This is an archived article and the information in the article may be outdated. Please look at the time stamp on the story to see when it was last updated.

DES MOINES, Iowa – As lawmakers continue pushing through a busy legislative session, doctors and patients sought to break through the noise Wednesday in support of a bill that would change how patients deal with doctor-prescribed medication.

The bill, which is floor-eligible in both the House and Senate for debate, would install provisions and exceptions for certain patients in the state who are prescribed medication. Right now, the state has a “Fail First” policy, meaning patients often go on a cheaper, generic version of a doctor-prescribed medication, or they are forced to try a cheaper or alternative treatment, before they can access the prescription. By forcing them to “fail first,” before having access to the prescribed medication, doctors and patients claim lives can be negatively impacted.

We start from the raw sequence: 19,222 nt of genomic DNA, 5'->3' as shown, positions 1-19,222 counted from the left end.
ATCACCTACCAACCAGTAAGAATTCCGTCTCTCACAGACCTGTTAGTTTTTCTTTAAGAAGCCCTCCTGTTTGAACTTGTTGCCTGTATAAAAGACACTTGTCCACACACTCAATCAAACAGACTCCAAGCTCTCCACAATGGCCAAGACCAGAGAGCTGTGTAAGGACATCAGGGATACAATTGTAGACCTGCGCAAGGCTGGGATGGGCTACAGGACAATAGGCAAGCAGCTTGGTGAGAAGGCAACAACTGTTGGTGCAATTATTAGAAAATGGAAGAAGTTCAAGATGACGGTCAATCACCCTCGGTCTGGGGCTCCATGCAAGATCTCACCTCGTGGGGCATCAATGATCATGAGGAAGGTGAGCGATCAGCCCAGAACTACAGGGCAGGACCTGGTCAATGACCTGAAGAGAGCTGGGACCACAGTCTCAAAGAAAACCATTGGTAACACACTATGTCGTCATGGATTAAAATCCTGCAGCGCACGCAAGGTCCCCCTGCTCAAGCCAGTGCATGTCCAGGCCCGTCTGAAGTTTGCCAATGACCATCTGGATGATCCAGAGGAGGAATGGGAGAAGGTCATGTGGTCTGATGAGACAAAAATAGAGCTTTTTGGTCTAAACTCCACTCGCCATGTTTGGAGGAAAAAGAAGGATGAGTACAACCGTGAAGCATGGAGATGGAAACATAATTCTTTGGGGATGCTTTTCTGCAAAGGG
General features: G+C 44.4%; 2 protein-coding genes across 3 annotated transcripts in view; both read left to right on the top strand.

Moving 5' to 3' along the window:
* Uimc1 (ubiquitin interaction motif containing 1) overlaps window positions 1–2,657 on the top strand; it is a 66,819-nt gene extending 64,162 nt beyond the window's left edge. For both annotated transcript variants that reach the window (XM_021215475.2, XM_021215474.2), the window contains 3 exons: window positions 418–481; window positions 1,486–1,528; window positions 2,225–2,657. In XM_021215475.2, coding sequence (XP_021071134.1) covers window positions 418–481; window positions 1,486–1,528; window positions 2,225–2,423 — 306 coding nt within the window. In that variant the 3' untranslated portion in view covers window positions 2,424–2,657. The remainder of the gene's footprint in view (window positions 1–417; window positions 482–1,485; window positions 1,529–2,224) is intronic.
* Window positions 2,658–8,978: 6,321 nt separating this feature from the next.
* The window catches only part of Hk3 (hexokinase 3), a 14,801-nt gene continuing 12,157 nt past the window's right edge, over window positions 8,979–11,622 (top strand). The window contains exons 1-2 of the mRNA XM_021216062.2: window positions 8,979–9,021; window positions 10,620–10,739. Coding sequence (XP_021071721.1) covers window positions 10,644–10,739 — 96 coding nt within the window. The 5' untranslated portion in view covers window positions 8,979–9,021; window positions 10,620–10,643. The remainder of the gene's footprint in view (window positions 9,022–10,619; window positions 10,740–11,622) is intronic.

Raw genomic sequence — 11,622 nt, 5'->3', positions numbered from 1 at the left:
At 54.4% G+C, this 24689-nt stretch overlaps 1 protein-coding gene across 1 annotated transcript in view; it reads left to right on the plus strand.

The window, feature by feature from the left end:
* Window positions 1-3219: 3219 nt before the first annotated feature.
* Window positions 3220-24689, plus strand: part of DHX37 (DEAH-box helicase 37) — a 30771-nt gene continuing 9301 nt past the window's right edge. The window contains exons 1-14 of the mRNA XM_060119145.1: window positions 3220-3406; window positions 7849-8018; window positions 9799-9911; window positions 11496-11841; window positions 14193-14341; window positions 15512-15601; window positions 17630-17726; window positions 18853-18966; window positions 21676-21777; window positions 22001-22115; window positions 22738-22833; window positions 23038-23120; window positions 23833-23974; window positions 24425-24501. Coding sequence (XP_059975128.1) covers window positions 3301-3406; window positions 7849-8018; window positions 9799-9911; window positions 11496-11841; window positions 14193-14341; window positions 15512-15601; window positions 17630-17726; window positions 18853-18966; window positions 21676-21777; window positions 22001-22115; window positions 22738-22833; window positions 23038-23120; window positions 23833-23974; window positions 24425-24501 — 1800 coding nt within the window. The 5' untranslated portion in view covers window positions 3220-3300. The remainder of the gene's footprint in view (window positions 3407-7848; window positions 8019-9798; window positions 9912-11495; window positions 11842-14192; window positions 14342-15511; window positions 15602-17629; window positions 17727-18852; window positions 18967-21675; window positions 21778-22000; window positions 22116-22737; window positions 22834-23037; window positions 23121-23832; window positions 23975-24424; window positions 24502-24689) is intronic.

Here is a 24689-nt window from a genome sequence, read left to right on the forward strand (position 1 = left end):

One woman talking with lawmakers Wednesday is both a nurse and a mother; she says her son went through the Fail First system, found the drug that worked best for him, and then was forced to start all over when she changed insurance providers.

“As a mother, you feel helpless because you think you pay your insurance for them to be there, and be able to get you – when you’ve gone through all the steps, and find a medication that works for your child, and then for them to say, no they’re not going to do it because the insurance company can dictate that you have to start all over,” said Cynthia Heaton. “It’s kind of like, it doesn’t matter how much you’ve done to get to where you’re at, you have to start all over again.”

The bill advanced in both the House and Senate just in time to avoid the Legislature’s first funnel deadline two weeks ago. Now, it must pass out of one chamber and be approved by a committee in the other by the end of March to avoid the second funnel.